Dear Class Parents,
I am writing in the hopes of a healthy, positive start to the school year. I realize that once you receive the informative letter from this year’s teacher regarding my child’s life-threatening food allergies your hopes for a fun-filled school year will seemingly slip away in your mind. You will mourn the loss of parties that include cookies, cupcakes, and other favorite celebration items. You will undoubtedly become frustrated by the lack of opportunity to pack a quick peanut butter sandwich for lunch or grab the easily accessible peanut butter crackers for snack. I realize the inconvenience this causes to your regular routine, but I do not apologize for your need to accommodate my child.
You see, I also long for the ability to pack a quick peanut butter sandwich or grab the same package of peanut butter crackers your child enjoys. I mourn the days of lost birthday party celebrations and the ability to have my child feel like everyone else when the time comes for class parties. I yearn for a day when planning a birthday party doesn’t cause anxiety over finding a venue that will accommodate our needs and allow for my child to feel like a kid who has normal birthday parties like his peers. I wish my young child never had to stop and think "is this a safe treat?" or monitor his surroundings in a manner that takes away from the childhood nature of the activity.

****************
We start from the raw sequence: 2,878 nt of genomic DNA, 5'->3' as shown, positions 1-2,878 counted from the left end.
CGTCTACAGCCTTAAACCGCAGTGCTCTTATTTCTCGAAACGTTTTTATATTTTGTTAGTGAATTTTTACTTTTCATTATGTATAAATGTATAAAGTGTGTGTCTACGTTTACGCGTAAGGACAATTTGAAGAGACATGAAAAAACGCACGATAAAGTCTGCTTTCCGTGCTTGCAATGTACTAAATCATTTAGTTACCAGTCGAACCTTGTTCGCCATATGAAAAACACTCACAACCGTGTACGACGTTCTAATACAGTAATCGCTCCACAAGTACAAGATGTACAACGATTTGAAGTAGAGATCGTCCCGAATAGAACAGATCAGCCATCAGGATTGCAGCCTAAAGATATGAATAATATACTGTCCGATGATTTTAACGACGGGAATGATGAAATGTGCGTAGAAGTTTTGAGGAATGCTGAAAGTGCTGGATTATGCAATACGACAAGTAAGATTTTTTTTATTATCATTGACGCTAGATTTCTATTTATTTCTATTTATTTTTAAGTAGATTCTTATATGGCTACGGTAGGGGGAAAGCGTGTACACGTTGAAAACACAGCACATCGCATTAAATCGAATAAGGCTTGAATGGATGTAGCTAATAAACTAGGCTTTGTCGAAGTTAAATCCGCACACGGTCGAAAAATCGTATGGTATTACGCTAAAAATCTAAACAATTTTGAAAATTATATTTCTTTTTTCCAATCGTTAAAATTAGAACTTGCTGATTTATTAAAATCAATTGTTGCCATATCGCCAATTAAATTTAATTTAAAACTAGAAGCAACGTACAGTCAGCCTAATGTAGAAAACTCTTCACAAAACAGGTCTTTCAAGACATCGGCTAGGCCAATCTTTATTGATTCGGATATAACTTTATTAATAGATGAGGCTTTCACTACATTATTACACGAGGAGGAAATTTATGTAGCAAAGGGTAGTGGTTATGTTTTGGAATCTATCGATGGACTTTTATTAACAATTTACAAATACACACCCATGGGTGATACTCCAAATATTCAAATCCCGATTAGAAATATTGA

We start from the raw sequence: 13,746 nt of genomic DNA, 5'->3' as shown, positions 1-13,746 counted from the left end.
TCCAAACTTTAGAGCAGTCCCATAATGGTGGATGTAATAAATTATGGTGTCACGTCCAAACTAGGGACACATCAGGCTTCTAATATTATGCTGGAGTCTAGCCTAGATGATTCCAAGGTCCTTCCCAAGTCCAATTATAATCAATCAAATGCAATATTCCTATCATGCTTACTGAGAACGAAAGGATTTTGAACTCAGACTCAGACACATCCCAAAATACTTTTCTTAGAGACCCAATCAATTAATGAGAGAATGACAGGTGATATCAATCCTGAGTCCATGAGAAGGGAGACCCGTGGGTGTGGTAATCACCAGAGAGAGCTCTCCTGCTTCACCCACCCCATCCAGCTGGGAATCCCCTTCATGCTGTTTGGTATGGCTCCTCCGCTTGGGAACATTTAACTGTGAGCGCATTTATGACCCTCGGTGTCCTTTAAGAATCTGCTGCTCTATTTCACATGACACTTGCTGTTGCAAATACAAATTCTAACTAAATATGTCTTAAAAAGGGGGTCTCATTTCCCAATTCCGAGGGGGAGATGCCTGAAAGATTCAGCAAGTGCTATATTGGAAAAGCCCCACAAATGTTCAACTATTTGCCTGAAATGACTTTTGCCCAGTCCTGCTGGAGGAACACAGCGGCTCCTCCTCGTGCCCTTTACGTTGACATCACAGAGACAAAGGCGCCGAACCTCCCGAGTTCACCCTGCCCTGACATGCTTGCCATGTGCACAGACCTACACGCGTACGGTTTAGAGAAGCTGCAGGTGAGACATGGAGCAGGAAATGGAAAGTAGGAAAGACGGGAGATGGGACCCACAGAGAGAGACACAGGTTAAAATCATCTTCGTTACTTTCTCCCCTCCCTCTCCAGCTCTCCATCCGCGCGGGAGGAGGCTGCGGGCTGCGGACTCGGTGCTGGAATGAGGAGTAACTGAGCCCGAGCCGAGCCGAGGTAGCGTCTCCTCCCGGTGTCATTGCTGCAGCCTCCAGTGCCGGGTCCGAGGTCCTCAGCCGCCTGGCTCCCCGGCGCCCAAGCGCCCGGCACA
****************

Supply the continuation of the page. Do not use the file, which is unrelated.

While my tough exterior may have you believing that I am comfortable being labeled a ‘crazy allergy mom’ or an ‘overprotective parent’ the reality is I struggle with each and every birthday invite, plans for school functions, or holiday activity. I would rather stay in the comforts of my own home where allergens are not present and I do not have to navigate awkward conversations about my child’s food allergies while keeping an eye on his well-being at the same time. I am exhausted by efforts to manage my own anxiety for these situations in a way that doesn’t transfer these emotions to my child.
I don’t expect for you to understand what it feels like to see your child have difficulty breathing or break out in hives because of eating an allergen. I don’t expect for you to worry about my child the way that I do; however, I know that you understand what it feels like to do everything in your power to keep your child safe. I know that you can empathize with the desire for my child to feel normal and be included with the rest of the class in celebrations and activities. As parents we all share these hopes and wishes for our children and are working to the best of our abilities to make them happen. We really are more alike than you might think. We are all parents striving to raise strong, healthy children who have memorable childhood moments along the way.
Therefore, when you receive this year’s letter regarding the child with food allergies in the classroom please know that I am struggling with the information included just as much as you. Know that I am just another parent, like you, trying to do the best I can for my child and that I also want this year to be the very best yet.
Your Food-Allergic Parent